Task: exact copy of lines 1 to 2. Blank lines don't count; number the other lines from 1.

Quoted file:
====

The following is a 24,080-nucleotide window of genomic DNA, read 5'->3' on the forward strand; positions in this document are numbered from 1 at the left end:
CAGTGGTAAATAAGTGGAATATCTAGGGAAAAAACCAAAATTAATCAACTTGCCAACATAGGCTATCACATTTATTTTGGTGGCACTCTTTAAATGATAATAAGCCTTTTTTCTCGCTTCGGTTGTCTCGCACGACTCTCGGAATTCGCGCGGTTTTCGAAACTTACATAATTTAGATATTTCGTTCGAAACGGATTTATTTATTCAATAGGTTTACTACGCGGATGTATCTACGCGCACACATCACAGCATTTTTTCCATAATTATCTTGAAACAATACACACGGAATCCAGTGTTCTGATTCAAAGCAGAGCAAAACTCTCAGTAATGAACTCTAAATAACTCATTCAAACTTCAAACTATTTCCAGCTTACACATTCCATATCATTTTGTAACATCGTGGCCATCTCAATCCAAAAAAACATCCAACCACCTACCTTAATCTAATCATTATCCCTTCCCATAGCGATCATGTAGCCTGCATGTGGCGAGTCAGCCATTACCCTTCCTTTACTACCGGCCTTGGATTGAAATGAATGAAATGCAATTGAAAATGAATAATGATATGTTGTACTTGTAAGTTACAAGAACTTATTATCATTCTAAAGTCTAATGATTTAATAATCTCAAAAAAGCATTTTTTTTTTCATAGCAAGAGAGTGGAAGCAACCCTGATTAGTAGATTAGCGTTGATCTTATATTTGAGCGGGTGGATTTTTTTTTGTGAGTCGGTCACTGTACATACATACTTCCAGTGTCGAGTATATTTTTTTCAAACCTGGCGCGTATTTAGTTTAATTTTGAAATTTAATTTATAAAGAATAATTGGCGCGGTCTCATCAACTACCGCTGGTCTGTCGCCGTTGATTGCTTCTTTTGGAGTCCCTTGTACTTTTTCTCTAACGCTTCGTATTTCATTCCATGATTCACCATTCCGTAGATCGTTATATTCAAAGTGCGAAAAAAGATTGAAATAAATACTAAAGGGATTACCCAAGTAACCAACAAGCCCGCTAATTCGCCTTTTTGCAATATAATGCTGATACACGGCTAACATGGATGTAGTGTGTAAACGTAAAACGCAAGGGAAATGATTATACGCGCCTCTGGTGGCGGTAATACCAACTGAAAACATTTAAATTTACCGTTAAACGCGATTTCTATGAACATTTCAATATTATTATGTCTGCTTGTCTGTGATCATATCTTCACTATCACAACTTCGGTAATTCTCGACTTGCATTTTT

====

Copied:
The following is a 24,080-nucleotide window of genomic DNA, read 5'->3' on the forward strand; positions in this document are numbered from 1 at the left end:
CAGTGGTAAATAAGTGGAATATCTAGGGAAAAAACCAAAATTAATCAACTTGCCAACATAGGCTATCACATTTATTTTGGTGGCACTCTTTAAATGATAATAAGCCTTTTTTCTCGCTTCGGTTGTCTCGCACGACTCTCGGAATTCGCGCGGTTTTCGAAACTTACATAATTTAGATATTTCGTTCGAAACGGATTTATTTATTCAATAGGTTTACTACGCGGATGTATCTACGCGCACACATCACAGCATTTTTTCCATAATTATCTTGAAACAATACACACGGAATCCAGTGTTCTGATTCAAAGCAGAGCAAAACTCTCAGTAATGAACTCTAAATAACTCATTCAAACTTCAAACTATTTCCAGCTTACACATTCCATATCATTTTGTAACATCGTGGCCATCTCAATCCAAAAAAACATCCAACCACCTACCTTAATCTAATCATTATCCCTTCCCATAGCGATCATGTAGCCTGCATGTGGCGAGTCAGCCATTACCCTTCCTTTACTACCGGCCTTGGATTGAAATGAATGAAATGCAATTGAAAATGAATAATGATATGTTGTACTTGTAAGTTACAAGAACTTATTATCATTCTAAAGTCTAATGATTTAATAATCTCAAAAAAGCATTTTTTTTTTCATAGCAAGAGAGTGGAAGCAACCCTGATTAGTAGATTAGCGTTGATCTTATATTTGAGCGGGTGGATTTTTTTTTGTGAGTCGGTCACTGTACATACATACTTCCAGTGTCGAGTATATTTTTTTCAAACCTGGCGCGTATTTAGTTTAATTTTGAAATTTAATTTATAAAGAATAATTGGCGCGGTCTCATCAACTACCGCTGGTCTGTCGCCGTTGATTGCTTCTTTTGGAGTCCCTTGTACTTTTTCTCTAACGCTTCGTATTTCATTCCATGATTCACCATTCCGTAGATCGTTATATTCAAAGTGCGAAAAAAGATTGAAATAAATACTAAAGGGATTACCCAAGTAACCAACAAGCCCGCTAATTCGCCTTTTTGCAATATAATGCTGATACACGGCTAACATGGATGTAGTGTGTAAACGTAAAACGCAAGGGAAATGATTATACGCGCCTCTGGTGGCGGTAATACCAACTGAAAACATTTAAATTTACCGTTAAACGCGATTTCTATGAACATTTCAATATTATTATGTCTGCTTGTCTGTGATCATATCTTCACTATCACAACTTCGGTAATTCTCGACTTGCATTTTT